Thanks grandma, I couldn’t think for myself! So glad you could set me straight.

The first time I heard the term "feminist," it was spoken with such disdain that I was certain it was a frightening and threatening creature. Eventually I learned that feminists are actually female humans who want to kill all the babies and destroy families.


When I was in bible school, feminists were blamed for the crumbling of America. That, and that the gay agenda was undermining everything that had made the good ol’ USA the best country in the world.


It took a very long time, a lot of reading, and conversations with thoughtful individuals, but I gradually started thinking to myself that I was a feminist.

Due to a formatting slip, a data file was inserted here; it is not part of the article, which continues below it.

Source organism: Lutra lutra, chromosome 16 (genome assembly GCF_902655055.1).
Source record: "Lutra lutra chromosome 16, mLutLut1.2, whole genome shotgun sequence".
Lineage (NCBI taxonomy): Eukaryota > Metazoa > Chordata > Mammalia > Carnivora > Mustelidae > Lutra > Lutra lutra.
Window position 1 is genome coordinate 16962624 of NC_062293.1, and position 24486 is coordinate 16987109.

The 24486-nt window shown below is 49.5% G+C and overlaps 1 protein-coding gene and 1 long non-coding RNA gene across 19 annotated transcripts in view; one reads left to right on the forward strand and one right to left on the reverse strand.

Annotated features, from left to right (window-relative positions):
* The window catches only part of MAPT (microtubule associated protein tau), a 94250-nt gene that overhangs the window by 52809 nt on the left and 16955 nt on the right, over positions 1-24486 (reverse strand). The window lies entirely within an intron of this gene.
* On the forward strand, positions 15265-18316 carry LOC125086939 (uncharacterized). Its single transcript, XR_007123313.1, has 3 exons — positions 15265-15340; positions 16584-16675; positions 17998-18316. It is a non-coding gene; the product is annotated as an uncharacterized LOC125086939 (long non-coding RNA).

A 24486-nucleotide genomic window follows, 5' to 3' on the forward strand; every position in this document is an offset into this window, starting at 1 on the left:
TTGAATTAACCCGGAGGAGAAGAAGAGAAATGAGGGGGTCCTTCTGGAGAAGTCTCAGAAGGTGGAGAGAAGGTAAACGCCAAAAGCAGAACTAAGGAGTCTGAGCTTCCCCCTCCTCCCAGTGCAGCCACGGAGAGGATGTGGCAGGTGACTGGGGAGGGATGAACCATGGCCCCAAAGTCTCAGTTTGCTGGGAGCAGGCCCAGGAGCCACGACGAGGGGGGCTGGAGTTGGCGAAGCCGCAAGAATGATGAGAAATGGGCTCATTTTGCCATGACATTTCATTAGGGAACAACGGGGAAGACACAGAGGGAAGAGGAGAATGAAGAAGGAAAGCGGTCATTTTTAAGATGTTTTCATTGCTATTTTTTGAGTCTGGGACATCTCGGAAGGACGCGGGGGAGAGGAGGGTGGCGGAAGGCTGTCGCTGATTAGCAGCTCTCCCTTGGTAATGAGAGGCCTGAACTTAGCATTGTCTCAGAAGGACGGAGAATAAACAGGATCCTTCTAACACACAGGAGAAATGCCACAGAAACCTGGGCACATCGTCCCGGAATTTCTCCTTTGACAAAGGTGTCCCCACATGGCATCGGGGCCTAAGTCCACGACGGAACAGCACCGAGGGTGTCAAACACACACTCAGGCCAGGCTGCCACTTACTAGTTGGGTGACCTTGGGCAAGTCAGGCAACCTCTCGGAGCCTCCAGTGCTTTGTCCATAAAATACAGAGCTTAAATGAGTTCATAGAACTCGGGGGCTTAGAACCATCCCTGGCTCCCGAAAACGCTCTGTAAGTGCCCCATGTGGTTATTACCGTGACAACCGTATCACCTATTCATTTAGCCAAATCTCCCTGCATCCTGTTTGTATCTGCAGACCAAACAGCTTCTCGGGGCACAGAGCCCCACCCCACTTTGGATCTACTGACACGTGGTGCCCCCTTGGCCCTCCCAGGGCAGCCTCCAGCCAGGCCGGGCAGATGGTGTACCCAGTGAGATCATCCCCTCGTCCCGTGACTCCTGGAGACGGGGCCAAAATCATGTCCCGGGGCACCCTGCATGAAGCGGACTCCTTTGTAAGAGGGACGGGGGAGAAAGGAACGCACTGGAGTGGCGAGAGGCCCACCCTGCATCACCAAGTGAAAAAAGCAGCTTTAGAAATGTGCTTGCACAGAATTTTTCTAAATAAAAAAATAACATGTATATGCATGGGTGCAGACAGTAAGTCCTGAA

The worst part was that I thought I might actually be a feminist. The dirtiest “F” word I knew. A kind of evil. I thought the idea that woman be paid equally for having equal qualifications and doing equal work was actually a good idea. A woman’s place being in the home and only the home sounded like a life sentence of dusting, mopping, and cooking  none of which I’m any good at. Having a career sounded good to me and I was very attracted to the idea that I should have the say and control of my own body.


It took a very long time, a lot of reading, and conversations with thoughtful individuals, but I gradually started thinking to myself that I was a feminist. Then I started saying it in some company. It progressed to mentioning feminist ideology on social media. Finally one day I say, “I’m sort of a feminist” to a friend who looked at me and laughed. "Sort of a feminist? No, you’re a full-fledged feminist."

I tried to argue because, I explained, I’m not like those feminists.